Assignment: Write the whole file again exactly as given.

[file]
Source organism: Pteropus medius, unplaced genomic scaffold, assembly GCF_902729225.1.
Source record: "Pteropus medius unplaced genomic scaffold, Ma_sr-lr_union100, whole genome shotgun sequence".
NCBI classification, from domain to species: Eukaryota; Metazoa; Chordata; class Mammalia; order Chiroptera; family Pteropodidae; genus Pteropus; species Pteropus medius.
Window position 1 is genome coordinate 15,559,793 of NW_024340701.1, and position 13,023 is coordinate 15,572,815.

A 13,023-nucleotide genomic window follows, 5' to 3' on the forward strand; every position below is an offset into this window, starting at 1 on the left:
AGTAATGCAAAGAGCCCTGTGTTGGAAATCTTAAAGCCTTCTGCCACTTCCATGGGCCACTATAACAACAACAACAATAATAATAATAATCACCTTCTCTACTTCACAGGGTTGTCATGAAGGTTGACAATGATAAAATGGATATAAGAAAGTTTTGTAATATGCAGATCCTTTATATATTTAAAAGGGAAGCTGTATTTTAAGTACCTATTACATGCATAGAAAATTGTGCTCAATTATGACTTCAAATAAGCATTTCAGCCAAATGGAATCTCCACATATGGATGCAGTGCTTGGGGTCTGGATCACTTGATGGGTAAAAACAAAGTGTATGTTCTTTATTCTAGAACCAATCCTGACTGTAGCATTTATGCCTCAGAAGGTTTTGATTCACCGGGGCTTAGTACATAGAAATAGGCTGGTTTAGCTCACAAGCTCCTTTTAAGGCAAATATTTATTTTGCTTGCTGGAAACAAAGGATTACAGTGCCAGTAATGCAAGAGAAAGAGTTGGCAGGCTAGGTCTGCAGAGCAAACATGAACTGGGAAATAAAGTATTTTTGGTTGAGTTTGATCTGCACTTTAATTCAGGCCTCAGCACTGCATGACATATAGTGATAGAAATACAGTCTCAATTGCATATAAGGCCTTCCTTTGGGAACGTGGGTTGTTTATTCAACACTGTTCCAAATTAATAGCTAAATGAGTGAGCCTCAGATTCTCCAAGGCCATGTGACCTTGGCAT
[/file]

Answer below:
Source organism: Pteropus medius, unplaced genomic scaffold, assembly GCF_902729225.1.
Source record: "Pteropus medius unplaced genomic scaffold, Ma_sr-lr_union100, whole genome shotgun sequence".
NCBI classification, from domain to species: Eukaryota; Metazoa; Chordata; class Mammalia; order Chiroptera; family Pteropodidae; genus Pteropus; species Pteropus medius.
Window position 1 is genome coordinate 15,559,793 of NW_024340701.1, and position 13,023 is coordinate 15,572,815.

A 13,023-nucleotide genomic window follows, 5' to 3' on the forward strand; every position below is an offset into this window, starting at 1 on the left:
AGTAATGCAAAGAGCCCTGTGTTGGAAATCTTAAAGCCTTCTGCCACTTCCATGGGCCACTATAACAACAACAACAATAATAATAATAATCACCTTCTCTACTTCACAGGGTTGTCATGAAGGTTGACAATGATAAAATGGATATAAGAAAGTTTTGTAATATGCAGATCCTTTATATATTTAAAAGGGAAGCTGTATTTTAAGTACCTATTACATGCATAGAAAATTGTGCTCAATTATGACTTCAAATAAGCATTTCAGCCAAATGGAATCTCCACATATGGATGCAGTGCTTGGGGTCTGGATCACTTGATGGGTAAAAACAAAGTGTATGTTCTTTATTCTAGAACCAATCCTGACTGTAGCATTTATGCCTCAGAAGGTTTTGATTCACCGGGGCTTAGTACATAGAAATAGGCTGGTTTAGCTCACAAGCTCCTTTTAAGGCAAATATTTATTTTGCTTGCTGGAAACAAAGGATTACAGTGCCAGTAATGCAAGAGAAAGAGTTGGCAGGCTAGGTCTGCAGAGCAAACATGAACTGGGAAATAAAGTATTTTTGGTTGAGTTTGATCTGCACTTTAATTCAGGCCTCAGCACTGCATGACATATAGTGATAGAAATACAGTCTCAATTGCATATAAGGCCTTCCTTTGGGAACGTGGGTTGTTTATTCAACACTGTTCCAAATTAATAGCTAAATGAGTGAGCCTCAGATTCTCCAAGGCCATGTGACCTTGGCAT